Business 12 February 2019

Erik Gibbs

Australian cops mistake crypto mining farm for pot farm

Police in South Australia had their man. They conducted their investigation, their due diligence and waited for the right opportunity to pounce. The subject they were after was certainly a marijuana green thumb, with a large pot operation covertly hidden inside his home. Adrenaline rushing, the officers cautiously approached the home and pounced, ready for their face time as they showed the fruits of their labor. Then, the shocker. 

The marijuana grow farm was anything but green leafy plants – it was a cryptocurrency mining farm. The police force had mistakenly come to the conclusion that, because of an exorbitant amount of electricity being drawn by the home, it had to be a marijuana farm. 

The victim, Rob Butvila, returned home to find the place ransacked. A note on the door informed him that the police had been there, with nothing more than a note that essentially read, “Oops,” adding that any questions could be phoned in to police headquarters.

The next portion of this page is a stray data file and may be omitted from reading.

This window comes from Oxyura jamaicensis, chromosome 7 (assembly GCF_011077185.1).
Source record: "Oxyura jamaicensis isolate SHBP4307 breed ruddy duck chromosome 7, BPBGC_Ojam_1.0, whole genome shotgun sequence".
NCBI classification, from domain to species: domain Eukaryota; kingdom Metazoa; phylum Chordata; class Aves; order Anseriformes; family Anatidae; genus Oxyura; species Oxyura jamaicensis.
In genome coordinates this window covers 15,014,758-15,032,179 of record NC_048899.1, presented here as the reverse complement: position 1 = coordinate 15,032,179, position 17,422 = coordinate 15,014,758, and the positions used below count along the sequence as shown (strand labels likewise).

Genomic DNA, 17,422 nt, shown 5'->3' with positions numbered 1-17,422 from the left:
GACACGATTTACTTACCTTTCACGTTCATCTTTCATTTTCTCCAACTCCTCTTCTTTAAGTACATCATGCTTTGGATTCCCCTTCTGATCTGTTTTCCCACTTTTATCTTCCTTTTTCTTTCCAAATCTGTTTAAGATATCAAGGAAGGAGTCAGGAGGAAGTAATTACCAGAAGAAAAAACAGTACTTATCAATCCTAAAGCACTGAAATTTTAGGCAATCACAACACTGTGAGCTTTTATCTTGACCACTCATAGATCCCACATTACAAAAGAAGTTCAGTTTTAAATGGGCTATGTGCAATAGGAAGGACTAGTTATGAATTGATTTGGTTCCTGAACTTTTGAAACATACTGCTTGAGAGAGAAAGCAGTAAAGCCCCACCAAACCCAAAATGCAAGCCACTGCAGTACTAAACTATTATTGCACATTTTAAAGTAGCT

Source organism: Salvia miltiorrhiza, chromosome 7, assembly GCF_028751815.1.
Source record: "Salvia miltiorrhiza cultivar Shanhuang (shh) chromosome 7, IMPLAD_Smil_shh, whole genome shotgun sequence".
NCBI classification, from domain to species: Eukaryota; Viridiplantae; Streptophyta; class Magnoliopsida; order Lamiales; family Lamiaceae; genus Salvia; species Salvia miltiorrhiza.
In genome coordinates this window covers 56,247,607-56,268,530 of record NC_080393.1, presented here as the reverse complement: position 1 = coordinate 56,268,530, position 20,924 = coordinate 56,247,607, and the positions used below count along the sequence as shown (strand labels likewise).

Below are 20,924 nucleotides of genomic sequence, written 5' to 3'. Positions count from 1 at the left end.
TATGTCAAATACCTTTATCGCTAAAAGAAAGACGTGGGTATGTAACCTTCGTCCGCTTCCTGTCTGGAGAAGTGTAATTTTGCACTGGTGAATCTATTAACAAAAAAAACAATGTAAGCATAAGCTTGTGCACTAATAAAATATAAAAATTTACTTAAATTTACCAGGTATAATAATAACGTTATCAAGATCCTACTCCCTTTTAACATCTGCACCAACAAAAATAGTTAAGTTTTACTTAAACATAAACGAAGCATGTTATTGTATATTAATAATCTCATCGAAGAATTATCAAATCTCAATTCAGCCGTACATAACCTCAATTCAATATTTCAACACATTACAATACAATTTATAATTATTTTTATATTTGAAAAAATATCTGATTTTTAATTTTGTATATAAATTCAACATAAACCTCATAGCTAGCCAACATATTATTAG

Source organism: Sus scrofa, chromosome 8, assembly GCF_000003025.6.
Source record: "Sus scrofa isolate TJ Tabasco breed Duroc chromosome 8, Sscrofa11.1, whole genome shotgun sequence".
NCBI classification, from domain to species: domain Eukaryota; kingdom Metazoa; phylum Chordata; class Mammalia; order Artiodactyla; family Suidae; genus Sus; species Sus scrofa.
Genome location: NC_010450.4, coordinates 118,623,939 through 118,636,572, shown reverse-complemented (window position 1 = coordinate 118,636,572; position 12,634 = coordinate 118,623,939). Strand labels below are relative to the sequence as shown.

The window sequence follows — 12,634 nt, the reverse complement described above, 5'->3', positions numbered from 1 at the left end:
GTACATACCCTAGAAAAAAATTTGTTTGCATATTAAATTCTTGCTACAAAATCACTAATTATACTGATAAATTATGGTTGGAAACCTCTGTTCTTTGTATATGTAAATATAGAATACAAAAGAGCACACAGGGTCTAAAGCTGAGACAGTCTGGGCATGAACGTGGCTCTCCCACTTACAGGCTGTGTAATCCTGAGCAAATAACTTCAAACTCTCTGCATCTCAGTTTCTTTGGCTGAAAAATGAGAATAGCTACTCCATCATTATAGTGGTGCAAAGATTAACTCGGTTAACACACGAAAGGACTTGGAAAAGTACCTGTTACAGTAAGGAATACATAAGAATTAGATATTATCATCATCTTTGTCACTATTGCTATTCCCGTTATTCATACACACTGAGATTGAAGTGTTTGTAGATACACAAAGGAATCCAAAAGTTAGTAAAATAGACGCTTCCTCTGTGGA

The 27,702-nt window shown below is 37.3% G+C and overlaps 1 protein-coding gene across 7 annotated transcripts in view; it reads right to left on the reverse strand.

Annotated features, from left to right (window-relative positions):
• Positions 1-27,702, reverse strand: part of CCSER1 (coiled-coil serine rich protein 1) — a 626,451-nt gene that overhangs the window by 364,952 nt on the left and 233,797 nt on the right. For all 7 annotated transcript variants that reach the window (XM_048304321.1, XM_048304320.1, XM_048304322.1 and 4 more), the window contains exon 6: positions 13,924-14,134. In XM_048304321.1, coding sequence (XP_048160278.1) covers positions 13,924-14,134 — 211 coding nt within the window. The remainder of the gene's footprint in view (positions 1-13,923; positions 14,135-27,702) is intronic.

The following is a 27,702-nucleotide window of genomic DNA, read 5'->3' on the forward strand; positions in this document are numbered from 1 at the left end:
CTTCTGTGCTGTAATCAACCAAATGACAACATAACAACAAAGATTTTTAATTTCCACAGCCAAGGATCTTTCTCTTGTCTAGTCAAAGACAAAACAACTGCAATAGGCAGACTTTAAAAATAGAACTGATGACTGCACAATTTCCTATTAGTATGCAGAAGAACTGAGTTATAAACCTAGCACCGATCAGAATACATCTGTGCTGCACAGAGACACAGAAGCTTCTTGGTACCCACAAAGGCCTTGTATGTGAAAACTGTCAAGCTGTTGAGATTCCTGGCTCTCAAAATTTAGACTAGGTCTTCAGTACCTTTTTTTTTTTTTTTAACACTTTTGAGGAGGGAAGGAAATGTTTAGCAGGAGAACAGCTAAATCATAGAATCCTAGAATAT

Butvila posted about the incident on YouTube, and explains in the description, “SAPOL [South Australian Police] used brutal and destructive force, kicking in doors without a magistrate issued warrant to find cryptocurrency mining computers where they expected to find a marijuana grow room.”

The police were nice enough to leave the phone number, but it apparently doesn’t serve its intended purpose. Butvila adds in the video that, when he tried to ask who will pay for damages, “they hung up.”

He further explains, “No appology [sic], not even so much as a phone call, leaving the property unlocked, gates, doors and fence panels removed and broken, property free for the other criminals of society (the ones without badges) to pick over the scraps. [T]hese cops messed up.”

Apparently, the raid took place without permission from a judge. Butvila explains, “No special warrant was required, they acted under their standard abuse of power ‘general warrant’ with no permission from a magistrate to forcibly enter. [E]ven a simple phone call was too hard!”

It’s easy to see how a marijuana grow could be confused with a crypto mining operation. Look at the similarities – actually, there aren’t any. This certainly seems to be a case of the police overstepping their authority. I would imagine this isn’t the last we’ve heard of the police that can’t distinguish a green plant from a computer.

Note: Tokens on the Bitcoin Core (SegWit) chain are referenced as BTC coins; tokens on the Bitcoin Cash ABC chain are referenced as BCH, BCH-ABC or BAB coins.

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